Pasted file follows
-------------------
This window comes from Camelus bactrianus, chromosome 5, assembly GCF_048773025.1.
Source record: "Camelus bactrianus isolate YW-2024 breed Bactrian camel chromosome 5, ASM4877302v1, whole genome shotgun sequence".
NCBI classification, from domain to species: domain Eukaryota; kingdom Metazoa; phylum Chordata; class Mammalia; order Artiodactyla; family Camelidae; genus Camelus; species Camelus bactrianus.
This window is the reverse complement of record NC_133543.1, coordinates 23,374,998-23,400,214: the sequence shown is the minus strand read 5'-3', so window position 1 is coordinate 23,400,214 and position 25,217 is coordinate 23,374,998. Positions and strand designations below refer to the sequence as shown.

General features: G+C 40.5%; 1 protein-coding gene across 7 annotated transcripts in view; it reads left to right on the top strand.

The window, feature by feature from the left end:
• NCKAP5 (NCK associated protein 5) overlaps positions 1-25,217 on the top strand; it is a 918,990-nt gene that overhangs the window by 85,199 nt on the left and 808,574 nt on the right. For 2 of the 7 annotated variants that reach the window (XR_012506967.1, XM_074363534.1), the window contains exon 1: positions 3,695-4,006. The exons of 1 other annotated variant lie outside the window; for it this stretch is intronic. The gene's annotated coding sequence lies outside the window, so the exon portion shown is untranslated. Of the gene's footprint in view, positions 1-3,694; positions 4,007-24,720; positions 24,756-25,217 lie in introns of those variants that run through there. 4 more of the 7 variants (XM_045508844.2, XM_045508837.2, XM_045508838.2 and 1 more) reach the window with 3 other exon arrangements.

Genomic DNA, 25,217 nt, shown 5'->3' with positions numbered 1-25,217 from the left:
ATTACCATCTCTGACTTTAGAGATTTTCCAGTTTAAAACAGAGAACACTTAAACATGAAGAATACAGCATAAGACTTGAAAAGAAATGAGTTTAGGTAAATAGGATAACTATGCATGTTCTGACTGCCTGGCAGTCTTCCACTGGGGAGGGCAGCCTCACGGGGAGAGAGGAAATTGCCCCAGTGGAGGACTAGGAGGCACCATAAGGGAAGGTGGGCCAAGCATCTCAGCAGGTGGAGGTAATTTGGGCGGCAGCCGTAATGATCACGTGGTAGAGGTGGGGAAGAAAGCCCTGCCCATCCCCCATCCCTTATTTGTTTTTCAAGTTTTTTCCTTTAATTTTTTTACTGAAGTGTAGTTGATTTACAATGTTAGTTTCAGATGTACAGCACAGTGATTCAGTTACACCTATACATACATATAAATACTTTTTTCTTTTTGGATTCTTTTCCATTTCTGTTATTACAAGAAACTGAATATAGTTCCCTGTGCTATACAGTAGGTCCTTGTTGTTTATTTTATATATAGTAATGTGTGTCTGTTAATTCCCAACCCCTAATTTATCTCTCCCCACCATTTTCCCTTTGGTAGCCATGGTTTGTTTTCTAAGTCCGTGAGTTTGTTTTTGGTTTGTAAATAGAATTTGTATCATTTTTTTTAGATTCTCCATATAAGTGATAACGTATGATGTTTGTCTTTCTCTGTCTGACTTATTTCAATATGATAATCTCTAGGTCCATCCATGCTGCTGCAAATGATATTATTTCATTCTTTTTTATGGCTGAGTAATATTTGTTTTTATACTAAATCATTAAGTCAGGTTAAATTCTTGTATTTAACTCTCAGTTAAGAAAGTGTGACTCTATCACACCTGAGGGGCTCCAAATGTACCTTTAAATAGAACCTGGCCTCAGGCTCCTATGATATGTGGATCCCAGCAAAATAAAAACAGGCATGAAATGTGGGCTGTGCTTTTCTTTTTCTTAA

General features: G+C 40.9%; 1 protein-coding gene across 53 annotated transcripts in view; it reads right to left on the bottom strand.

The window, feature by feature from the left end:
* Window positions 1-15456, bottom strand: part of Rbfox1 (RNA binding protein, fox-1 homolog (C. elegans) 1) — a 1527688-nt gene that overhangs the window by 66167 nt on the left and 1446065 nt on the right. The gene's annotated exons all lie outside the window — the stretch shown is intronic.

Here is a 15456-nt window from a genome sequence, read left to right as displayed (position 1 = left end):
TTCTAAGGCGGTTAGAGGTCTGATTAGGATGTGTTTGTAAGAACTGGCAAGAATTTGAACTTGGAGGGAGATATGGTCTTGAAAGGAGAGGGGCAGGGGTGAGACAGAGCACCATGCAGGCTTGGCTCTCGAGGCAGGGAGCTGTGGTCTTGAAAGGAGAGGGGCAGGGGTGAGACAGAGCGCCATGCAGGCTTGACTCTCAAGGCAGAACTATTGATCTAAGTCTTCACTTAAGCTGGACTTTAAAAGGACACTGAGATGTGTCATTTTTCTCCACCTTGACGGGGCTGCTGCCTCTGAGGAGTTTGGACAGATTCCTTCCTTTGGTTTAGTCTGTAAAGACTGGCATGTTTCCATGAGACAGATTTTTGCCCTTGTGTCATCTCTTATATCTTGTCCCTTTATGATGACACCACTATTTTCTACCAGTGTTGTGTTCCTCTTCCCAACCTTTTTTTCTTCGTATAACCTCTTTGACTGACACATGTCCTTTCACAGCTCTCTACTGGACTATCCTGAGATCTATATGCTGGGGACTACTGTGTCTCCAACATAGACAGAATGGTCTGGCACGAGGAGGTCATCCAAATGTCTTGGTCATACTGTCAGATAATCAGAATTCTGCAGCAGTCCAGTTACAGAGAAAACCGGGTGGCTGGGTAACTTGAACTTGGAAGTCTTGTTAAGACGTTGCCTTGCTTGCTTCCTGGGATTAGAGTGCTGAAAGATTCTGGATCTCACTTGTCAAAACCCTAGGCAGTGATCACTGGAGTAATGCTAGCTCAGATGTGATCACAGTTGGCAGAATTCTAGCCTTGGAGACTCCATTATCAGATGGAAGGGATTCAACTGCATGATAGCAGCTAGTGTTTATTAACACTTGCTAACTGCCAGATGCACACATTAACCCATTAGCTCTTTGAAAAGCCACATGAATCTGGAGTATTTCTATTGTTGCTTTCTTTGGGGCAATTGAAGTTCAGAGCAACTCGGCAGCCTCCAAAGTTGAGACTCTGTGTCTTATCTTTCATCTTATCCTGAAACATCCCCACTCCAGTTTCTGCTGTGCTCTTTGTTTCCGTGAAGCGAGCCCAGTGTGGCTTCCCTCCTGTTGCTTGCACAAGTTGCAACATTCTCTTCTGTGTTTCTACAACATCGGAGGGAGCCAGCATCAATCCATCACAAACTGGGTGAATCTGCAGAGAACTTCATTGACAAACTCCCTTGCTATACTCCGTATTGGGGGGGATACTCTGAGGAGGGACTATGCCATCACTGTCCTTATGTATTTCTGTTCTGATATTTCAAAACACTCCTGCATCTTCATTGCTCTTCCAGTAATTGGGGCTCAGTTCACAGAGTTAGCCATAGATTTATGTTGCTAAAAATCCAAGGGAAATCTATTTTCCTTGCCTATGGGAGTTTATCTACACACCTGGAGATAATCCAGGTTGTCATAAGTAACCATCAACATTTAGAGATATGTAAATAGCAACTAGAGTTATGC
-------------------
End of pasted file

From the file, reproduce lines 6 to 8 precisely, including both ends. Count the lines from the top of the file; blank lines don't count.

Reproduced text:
The window, feature by feature from the left end:
• NCKAP5 (NCK associated protein 5) overlaps positions 1-25,217 on the top strand; it is a 918,990-nt gene that overhangs the window by 85,199 nt on the left and 808,574 nt on the right. For 2 of the 7 annotated variants that reach the window (XR_012506967.1, XM_074363534.1), the window contains exon 1: positions 3,695-4,006. The exons of 1 other annotated variant lie outside the window; for it this stretch is intronic. The gene's annotated coding sequence lies outside the window, so the exon portion shown is untranslated. Of the gene's footprint in view, positions 1-3,694; positions 4,007-24,720; positions 24,756-25,217 lie in introns of those variants that run through there. 4 more of the 7 variants (XM_045508844.2, XM_045508837.2, XM_045508838.2 and 1 more) reach the window with 3 other exon arrangements.

Genomic DNA, 25,217 nt, shown 5'->3' with positions numbered 1-25,217 from the left: